The Best Walking Track in Noosa National Park
Mister Weekender presents ‘The Best Walking Track in Noosa National Park’
Nestled at the southern end of Hastings Street in Noosa, you’ll find my favourite spot on the
Sunshine Coast – Noosa National Park. A winding oasis of walking tracks, secluded beaches,
lush rainforest, rugged coastline, spring wildflowers and panoramic vistas, it’s easy to see why
this is a popular spot amongst locals and visitors alike.
With dolphins frolicking all year round, whales migrating past during the cooler months, and
koalas snuggled in the gum trees above, Noosa National Park is a wonderful spot to enjoy
Queensland’s beautiful climate.
There is an array of walking tracks to suit all fitness levels and interests, however my favourite
track (and the most popular) hugs the coastline. Taking approximately 20 minutes one way, the
track starts at the entrance of Noosa National Park, where there is lots of day parking. It can
get busy, particularly during holidays and warm, sunny days so make sure you arrive early in the
morning. Do note that if the surf is good around the points at Noosa National Park, you will
struggle to find a car park. So, you may have to walk in from Hastings Street, which is totally ok
because the views are gorgeous, and the boardwalk is currently being refurbished and will be
completed in time for Christmas this year. With extra viewing platforms to add to the
refurbishment, I think most people will enjoy the walk starting from Hastings Street instead!
Once you start the walk you’ll soon find yourself at the first viewing platform at Boiling Pot. This
spot offers incredible views over Tea Tree Bay and across the ocean to the famous coloured
sands of Rainbow Beach. From here you will continue up a very slight hill, then walk back down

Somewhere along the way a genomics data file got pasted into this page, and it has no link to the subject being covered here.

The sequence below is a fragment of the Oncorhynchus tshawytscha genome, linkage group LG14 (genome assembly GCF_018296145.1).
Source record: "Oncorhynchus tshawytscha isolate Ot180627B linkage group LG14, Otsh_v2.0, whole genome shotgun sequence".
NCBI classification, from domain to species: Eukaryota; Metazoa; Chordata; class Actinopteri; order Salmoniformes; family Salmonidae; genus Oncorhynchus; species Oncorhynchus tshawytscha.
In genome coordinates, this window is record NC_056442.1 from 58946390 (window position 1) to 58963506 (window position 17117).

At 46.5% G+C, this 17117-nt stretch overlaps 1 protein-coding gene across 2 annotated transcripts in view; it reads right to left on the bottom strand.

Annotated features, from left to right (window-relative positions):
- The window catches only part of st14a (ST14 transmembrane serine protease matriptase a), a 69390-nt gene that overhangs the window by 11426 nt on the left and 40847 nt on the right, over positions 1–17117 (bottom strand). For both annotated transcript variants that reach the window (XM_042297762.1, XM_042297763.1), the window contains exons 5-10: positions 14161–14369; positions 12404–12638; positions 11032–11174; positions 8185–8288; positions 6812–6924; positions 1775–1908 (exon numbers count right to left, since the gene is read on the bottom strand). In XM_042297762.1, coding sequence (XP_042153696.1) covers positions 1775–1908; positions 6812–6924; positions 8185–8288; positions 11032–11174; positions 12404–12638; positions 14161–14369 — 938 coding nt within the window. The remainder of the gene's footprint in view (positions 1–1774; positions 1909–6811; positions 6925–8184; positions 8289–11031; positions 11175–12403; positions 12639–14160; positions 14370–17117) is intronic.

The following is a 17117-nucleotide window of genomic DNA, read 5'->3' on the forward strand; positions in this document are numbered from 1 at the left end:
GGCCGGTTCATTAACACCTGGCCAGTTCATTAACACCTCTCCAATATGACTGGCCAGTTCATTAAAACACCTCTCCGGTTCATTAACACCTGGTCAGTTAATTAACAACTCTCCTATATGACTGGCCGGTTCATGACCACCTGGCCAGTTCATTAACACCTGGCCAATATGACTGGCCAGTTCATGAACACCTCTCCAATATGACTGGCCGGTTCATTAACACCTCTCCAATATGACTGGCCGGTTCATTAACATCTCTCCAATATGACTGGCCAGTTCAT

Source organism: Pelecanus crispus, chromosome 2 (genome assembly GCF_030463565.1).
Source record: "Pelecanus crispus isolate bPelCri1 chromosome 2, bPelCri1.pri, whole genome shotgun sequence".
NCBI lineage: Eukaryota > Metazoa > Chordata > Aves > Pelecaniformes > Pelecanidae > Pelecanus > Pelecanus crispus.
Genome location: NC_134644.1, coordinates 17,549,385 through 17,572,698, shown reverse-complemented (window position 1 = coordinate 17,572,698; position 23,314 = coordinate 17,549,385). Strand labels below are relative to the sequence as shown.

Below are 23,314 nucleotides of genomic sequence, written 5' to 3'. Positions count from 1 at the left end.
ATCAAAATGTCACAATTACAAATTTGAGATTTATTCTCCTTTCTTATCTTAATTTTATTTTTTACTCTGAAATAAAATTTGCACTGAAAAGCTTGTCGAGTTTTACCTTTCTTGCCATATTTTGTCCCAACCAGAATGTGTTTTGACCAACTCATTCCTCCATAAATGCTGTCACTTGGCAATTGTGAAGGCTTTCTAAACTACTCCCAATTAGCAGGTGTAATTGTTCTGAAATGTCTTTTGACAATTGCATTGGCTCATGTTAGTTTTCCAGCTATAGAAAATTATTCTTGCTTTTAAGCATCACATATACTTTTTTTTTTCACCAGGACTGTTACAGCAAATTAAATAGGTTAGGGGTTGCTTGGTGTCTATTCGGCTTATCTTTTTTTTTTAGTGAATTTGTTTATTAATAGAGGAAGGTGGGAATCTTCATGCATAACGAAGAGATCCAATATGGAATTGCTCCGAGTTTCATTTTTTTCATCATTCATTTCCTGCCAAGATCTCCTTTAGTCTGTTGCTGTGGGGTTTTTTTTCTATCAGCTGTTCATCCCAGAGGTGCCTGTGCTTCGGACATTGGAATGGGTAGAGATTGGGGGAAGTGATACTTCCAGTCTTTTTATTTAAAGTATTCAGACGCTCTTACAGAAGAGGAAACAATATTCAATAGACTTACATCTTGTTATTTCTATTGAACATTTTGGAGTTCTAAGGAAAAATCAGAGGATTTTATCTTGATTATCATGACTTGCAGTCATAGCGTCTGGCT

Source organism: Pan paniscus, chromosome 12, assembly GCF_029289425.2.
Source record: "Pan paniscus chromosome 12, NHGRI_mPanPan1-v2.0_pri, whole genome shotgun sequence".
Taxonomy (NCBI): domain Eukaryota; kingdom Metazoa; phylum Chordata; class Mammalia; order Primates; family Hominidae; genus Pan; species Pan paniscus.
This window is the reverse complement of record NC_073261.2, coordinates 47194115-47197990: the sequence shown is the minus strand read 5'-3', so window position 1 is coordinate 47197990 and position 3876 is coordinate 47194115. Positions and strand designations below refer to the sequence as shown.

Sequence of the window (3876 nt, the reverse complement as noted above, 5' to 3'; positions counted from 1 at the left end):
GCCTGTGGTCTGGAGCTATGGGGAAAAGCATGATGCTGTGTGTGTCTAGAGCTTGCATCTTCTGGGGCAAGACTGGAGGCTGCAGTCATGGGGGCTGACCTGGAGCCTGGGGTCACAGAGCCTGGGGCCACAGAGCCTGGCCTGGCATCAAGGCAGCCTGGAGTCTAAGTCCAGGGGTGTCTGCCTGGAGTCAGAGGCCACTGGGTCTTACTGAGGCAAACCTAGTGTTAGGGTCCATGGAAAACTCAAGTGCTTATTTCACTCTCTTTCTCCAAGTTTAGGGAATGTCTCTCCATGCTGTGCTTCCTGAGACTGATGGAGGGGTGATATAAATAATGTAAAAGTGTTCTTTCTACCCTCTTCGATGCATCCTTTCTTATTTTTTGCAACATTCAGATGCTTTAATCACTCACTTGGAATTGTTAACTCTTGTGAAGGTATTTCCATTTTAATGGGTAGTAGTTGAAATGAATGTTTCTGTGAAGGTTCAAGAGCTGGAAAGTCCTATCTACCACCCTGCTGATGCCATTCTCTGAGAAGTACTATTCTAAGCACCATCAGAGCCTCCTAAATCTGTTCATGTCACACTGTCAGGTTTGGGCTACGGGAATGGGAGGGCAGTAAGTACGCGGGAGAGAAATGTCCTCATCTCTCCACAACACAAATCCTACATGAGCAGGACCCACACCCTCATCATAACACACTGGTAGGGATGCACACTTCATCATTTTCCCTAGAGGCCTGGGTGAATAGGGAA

the other side through thick, lush native trees towards Tea Tree Bay. Here you will always find
a few surfers and paddle boarders in the water, enjoying the point breaks here.
After walking past Tea Tree, you’ll soon find yourself walking up another hill and over to
Dolphin Point. It’s at this point where the track trades a concrete pathway for dirt and small
rocks. This is where most people stop and make their way back, especially those with children
in prams. As a reward for your efforts, there are multiple viewing platforms and spots to sit and
enjoy the views from Dolphin Point, and you’ll often see people snap a few photos from here.
Once you’re rested and you’ve soaked up all the views, you’ll walk back in the direction you
came and whilst the track might be the same, your perspective of the views is entirely different.
It’s a breathtaking experience to say the least. When you find yourself getting closer to the
entrance to Noosa National Park, a quiet sense of calm will most definitely overcome you, and
you’ll walk away feeling so much closure to nature knowing you only left footprints on the
pristine sandy beaches behind.